Andrucci Roulette System
The Andrucci roulette system depends on some cutting edge mathematical thinking. If you haven’t heard of Chaos Theory, here’s a quick introduction to the subject. When you spin a fair roulette wheel a million times, each number should appear just about as frequently as any other number. That’s how all random events occur in the long run.
On a shorter scale though (100 spins for example), the distribution probably won’t be so even. In fact, it wouldn’t be at all unlikely for a couple of the numbers to show up three or four times more than you would typically expect. Chaos Theory says that this is completely normal. It is this fact that drives the Andrucci roulette system.
How To Use The Andrucci System
The first step of the Andrucci roulette system is to pick a roulette wheel and start to observe it. Every spin of the wheel will result in useful data, so you’ll need to record each result that you see. You really need to record the results of at least thirty spins, but more might be better.
After enough spins, you should see that some numbers are showing up more than others. Ideally you can pick one number that has shown up often, but not too much. You don’t want to put your money on a number that has already peaked.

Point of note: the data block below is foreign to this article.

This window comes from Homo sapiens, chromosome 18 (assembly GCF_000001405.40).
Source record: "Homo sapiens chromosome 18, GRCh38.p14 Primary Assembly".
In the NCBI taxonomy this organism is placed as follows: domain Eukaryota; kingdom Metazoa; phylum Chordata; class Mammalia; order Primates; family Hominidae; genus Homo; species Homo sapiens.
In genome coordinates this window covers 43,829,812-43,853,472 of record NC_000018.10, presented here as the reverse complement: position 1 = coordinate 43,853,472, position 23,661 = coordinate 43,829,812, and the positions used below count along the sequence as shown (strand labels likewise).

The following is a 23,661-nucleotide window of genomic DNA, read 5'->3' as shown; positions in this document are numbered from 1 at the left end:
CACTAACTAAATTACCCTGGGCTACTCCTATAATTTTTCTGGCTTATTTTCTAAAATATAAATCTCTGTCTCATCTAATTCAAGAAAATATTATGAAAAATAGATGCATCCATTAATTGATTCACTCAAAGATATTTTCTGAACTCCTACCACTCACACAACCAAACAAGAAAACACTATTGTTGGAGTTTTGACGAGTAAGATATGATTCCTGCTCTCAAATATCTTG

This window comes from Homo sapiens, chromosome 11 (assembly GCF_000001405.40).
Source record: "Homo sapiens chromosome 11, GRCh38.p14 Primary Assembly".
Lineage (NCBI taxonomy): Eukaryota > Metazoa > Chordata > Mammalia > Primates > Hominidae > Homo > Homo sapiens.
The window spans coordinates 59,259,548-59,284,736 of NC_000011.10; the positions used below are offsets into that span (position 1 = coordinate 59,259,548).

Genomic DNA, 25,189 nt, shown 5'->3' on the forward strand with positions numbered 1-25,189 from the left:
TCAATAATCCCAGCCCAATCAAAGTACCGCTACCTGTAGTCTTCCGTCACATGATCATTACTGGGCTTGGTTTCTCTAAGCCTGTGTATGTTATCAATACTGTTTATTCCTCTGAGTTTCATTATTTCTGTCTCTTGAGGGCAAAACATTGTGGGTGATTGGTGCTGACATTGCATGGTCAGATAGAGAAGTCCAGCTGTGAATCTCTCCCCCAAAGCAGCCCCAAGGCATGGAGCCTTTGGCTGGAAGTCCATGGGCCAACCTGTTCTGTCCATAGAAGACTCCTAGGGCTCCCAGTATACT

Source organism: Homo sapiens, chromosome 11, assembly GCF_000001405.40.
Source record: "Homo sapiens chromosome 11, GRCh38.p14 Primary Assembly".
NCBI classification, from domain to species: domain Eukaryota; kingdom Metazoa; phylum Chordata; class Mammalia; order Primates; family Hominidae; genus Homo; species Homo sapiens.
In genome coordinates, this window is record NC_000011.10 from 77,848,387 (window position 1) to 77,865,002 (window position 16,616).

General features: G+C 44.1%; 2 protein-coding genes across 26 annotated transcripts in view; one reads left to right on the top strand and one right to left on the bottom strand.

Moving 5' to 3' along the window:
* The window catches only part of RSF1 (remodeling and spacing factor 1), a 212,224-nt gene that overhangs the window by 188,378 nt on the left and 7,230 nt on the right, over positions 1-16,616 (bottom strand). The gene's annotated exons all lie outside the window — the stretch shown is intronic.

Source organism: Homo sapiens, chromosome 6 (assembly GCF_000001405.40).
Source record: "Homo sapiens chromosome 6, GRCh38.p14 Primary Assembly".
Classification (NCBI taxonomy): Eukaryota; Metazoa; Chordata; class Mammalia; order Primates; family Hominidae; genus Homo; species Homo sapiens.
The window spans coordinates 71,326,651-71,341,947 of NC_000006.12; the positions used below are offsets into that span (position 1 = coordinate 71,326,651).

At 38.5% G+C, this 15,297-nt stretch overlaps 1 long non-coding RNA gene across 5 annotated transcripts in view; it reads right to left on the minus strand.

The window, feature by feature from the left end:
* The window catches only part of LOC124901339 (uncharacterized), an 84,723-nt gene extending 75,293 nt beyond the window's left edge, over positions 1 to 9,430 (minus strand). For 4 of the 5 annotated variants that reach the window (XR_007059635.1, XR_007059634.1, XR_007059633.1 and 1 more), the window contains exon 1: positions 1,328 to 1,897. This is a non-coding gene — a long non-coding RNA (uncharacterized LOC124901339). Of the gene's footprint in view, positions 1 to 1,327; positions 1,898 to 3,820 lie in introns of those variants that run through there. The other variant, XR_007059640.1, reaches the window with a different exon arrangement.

Once you have your winning number, put a straight up bet on it. You should keep betting on this number for at least fifteen spins, but don’t hesitate to stick with it for a bit longer. Since these risky roulette bets payout 35:1, you only need to get one win out of thirty-six wagers to break even.
Does It Really Work?
The Andrucci roulette system sounds great at first, but in reality it is far from perfect. At the very root of the system, you’re asked to believe that you can predict the future spins based on the ones that you’ve already seen. While that might not sound too far-fetched, it’s important to realize that each and every spin of the roulette wheel is an independent event.
The fact of the matter is that the roulette wheel simply cannot be beaten. The odds will always be stacked against you because you are forced to play within the house’s rules. Since each wager is based on an independent event with a statistic edge favoring the house, players will lose in the long run as long as they are playing within the rules.